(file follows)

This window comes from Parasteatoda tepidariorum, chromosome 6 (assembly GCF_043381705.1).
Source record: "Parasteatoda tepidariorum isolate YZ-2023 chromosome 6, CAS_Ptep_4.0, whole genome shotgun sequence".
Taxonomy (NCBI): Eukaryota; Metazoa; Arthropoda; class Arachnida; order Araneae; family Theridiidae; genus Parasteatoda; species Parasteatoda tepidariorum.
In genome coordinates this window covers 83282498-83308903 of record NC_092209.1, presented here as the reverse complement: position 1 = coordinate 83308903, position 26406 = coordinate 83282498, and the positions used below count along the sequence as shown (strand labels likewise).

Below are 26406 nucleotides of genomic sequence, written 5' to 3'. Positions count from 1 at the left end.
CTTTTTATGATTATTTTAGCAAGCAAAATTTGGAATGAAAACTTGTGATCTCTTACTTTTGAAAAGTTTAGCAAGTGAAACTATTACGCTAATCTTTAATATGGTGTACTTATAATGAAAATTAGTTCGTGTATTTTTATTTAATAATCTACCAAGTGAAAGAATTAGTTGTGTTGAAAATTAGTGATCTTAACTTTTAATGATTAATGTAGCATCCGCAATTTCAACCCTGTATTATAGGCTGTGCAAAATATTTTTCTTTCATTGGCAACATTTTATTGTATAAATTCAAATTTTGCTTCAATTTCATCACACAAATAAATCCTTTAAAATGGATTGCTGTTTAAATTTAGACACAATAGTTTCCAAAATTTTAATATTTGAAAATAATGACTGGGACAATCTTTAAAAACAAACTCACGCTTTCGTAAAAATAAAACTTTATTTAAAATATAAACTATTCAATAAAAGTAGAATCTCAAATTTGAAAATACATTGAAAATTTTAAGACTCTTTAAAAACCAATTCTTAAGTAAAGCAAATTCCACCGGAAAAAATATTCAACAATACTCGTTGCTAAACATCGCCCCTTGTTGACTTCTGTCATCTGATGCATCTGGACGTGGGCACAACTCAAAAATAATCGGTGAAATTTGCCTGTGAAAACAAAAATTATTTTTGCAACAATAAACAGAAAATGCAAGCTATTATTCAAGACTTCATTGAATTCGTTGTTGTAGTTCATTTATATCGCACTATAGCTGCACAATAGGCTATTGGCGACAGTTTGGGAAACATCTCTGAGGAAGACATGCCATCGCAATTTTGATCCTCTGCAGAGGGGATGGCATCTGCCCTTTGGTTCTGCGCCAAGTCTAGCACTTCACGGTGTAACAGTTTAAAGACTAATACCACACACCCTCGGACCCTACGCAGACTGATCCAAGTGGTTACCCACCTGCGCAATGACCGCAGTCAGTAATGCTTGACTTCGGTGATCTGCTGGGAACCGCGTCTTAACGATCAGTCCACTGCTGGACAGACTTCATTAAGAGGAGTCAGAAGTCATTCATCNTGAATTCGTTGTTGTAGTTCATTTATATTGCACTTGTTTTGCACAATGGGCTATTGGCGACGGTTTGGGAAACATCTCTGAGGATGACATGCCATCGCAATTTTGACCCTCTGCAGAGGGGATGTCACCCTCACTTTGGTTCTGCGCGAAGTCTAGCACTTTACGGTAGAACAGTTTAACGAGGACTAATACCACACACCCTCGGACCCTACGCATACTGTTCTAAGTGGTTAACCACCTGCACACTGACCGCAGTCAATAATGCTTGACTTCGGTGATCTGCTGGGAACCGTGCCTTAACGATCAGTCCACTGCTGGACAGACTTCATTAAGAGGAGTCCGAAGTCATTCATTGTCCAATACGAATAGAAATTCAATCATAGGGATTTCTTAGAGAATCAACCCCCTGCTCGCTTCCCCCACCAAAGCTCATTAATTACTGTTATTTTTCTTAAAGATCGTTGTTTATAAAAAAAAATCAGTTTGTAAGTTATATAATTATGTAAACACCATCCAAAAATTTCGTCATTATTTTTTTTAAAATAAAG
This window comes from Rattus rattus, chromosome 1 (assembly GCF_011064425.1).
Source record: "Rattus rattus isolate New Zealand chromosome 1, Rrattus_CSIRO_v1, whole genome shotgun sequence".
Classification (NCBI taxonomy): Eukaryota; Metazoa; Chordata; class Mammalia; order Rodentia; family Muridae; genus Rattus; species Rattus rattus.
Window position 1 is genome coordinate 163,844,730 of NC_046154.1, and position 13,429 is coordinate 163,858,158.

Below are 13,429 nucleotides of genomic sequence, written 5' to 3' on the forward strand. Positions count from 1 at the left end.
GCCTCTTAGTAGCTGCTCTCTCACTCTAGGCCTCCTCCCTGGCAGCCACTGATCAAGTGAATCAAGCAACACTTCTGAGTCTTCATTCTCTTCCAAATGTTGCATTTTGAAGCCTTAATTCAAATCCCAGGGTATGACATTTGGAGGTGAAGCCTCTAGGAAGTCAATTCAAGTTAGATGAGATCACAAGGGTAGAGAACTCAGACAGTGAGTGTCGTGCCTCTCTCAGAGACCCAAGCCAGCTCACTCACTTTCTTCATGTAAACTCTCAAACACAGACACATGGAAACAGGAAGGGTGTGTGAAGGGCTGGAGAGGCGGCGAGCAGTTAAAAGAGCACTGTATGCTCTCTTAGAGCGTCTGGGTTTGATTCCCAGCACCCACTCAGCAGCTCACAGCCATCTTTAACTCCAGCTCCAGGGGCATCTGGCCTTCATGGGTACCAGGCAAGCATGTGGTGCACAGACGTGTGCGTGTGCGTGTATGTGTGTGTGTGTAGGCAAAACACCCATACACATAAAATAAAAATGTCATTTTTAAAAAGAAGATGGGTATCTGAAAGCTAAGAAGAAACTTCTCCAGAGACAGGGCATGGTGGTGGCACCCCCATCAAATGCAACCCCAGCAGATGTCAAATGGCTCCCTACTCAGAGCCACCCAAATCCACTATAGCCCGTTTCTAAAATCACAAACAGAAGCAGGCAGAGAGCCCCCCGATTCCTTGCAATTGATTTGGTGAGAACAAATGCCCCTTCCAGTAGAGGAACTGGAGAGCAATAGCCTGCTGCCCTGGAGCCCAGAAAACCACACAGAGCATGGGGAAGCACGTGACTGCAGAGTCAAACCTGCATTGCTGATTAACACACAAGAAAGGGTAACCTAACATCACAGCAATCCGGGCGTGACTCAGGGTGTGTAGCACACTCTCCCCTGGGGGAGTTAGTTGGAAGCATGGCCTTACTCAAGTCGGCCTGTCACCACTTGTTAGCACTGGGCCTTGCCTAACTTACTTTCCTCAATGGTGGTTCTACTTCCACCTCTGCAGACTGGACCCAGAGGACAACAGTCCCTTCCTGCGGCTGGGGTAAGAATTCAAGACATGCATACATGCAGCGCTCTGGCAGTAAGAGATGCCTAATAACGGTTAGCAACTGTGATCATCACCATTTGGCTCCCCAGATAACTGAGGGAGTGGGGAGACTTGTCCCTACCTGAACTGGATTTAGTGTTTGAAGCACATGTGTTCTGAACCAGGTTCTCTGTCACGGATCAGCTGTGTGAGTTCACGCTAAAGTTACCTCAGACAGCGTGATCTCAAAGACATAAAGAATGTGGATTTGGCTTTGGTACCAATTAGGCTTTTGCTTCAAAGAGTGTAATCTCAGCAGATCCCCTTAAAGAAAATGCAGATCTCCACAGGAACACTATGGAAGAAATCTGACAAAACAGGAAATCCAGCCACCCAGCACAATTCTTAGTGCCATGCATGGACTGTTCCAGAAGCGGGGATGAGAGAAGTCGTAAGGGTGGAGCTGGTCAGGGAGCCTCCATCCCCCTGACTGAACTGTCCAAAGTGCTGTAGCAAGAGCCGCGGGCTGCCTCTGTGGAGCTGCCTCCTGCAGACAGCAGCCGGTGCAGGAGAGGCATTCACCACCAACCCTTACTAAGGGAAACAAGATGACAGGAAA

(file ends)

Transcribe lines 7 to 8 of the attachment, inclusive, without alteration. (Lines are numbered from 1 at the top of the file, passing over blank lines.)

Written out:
This window comes from Rattus rattus, chromosome 1 (assembly GCF_011064425.1).
Source record: "Rattus rattus isolate New Zealand chromosome 1, Rrattus_CSIRO_v1, whole genome shotgun sequence".